I was determined never to write another negative post about TED. Really. I feel like my views on the conference’s smug-tendencies have been well-stated. And, as I said in this article in Fast Company, I think the TED Fellows program and the TEDx program have gone a long way towards fulfilling the stated mission of TED, doing actual outreach into places the conference long professed to care about. → Read More
It’s easy to understad Roger Ebert’s position that games aren’t art when you realize that he once became addicted to TMNT on the NES, arguably one of the hardest and, I believe, worst games on the platform.
In this video clip from the Siskel & Ebert 1989 gift guide, Ebert reported that he “started playing Teenage Mutant Ninja Turtles with it. And after a while, after a week of this, I’d find… → Read More
I’m hesitant to write this because, really, who cares? And I don’t mean that in a negative, cynical way at all, but rather in a practical way. Clearly there are people who enjoy playing video games, just as there are people who enjoy creating video games. Why should these people concern themselves with whether or not Roger Ebert, a 67-year-old man who wouldn’t know the difference between World of… → Read More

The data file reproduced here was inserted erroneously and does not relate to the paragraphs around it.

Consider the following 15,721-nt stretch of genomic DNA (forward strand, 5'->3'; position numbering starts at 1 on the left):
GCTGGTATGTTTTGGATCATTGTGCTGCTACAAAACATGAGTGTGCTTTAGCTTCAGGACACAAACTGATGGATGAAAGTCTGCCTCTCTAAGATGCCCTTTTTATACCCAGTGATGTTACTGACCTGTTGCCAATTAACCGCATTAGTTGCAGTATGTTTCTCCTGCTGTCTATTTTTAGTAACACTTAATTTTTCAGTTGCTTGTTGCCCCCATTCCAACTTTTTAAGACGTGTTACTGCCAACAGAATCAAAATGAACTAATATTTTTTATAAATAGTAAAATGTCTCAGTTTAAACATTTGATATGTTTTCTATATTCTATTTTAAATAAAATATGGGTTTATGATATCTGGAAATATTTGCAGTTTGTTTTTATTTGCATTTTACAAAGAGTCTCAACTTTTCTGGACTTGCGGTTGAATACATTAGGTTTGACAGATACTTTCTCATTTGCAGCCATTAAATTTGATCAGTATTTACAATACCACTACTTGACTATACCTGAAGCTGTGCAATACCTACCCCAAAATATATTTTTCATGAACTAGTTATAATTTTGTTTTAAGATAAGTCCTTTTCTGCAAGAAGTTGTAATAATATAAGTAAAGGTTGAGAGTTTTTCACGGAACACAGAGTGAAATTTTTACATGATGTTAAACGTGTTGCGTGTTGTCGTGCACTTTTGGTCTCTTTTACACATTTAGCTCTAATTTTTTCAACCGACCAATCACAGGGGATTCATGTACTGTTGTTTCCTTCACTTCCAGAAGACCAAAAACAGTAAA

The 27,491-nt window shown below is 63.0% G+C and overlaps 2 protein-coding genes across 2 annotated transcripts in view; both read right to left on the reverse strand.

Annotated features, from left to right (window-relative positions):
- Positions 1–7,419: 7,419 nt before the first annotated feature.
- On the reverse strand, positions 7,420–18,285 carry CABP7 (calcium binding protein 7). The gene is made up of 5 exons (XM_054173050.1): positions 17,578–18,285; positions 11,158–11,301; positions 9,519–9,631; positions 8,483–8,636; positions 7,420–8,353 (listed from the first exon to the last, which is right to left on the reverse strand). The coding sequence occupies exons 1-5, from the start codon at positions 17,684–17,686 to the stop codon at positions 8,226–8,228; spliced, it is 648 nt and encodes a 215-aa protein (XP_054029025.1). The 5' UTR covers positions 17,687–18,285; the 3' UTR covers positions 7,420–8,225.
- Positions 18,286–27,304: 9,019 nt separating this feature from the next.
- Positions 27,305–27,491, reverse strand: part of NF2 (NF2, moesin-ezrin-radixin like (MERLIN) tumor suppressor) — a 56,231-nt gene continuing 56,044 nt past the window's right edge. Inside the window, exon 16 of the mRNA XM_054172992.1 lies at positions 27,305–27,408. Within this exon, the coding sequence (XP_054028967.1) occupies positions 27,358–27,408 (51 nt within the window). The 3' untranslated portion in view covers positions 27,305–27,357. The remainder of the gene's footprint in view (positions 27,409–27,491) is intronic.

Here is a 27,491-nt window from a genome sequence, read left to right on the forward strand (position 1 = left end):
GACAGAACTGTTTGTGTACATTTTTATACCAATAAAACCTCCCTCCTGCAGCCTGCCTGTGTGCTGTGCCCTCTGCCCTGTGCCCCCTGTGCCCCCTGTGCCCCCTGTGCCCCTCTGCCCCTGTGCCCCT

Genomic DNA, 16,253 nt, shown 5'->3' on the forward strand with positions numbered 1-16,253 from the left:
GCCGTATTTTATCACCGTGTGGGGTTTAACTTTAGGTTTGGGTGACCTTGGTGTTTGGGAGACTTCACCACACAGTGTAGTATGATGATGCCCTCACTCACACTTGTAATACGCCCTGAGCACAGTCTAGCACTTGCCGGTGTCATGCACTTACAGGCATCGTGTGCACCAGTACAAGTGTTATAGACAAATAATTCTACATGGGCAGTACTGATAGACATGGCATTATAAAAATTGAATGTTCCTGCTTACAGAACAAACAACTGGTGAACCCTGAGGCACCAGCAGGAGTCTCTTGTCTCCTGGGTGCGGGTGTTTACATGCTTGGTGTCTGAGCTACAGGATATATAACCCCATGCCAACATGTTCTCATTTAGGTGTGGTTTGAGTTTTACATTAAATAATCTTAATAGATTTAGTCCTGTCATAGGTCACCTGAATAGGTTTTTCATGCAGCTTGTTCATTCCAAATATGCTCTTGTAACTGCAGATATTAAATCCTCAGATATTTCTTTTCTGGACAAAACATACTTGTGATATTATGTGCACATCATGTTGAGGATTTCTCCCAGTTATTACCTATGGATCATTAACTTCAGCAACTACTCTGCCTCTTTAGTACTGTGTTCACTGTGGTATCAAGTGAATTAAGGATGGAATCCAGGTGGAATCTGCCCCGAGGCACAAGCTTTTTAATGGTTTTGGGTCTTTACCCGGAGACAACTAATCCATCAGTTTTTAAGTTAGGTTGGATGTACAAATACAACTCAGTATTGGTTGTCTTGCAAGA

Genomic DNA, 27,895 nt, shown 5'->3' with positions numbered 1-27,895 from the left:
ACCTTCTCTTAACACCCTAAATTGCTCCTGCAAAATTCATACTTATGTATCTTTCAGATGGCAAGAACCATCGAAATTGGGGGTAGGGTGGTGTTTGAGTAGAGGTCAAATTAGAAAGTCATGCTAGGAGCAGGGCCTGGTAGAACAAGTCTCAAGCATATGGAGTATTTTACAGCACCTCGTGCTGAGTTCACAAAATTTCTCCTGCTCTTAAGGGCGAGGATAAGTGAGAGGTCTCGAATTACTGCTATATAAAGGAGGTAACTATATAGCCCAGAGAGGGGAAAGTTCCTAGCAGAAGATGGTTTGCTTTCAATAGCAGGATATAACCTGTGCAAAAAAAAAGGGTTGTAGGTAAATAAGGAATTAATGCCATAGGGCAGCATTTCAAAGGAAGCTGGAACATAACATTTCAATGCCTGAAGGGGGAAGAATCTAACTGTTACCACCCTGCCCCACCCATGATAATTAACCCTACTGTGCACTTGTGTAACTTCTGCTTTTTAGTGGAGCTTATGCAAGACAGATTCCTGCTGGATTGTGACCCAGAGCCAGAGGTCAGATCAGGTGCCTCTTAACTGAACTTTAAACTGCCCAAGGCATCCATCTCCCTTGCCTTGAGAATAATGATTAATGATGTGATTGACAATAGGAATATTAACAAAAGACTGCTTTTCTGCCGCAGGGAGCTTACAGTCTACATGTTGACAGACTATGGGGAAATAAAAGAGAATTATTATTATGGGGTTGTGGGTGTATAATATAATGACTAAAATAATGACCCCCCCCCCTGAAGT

When I saw Roger Ebert’s face for the first time in that Esquire article I was so, so sad. He and Gene Siskel were a great force in movie-making (and reviewing) and their opinions mattered so much to me as a youngster and a young man. I loved watching them and loved their show. I remember they’d always have something great to say about all of the movies I loved as a kid. → Read More
Today’s video games, be they mind-numbing wastes of time like Mario Party or story-driven, “interactive experiences” (I just made that pseudo phrase up) like the Metal Gear Solid series, are not art. Excuse me—they’re not “high art,” as defined by Roger Ebert, film critic and professional curmudgeon. Ebert, who upset fanboys last year with his “games… → Read More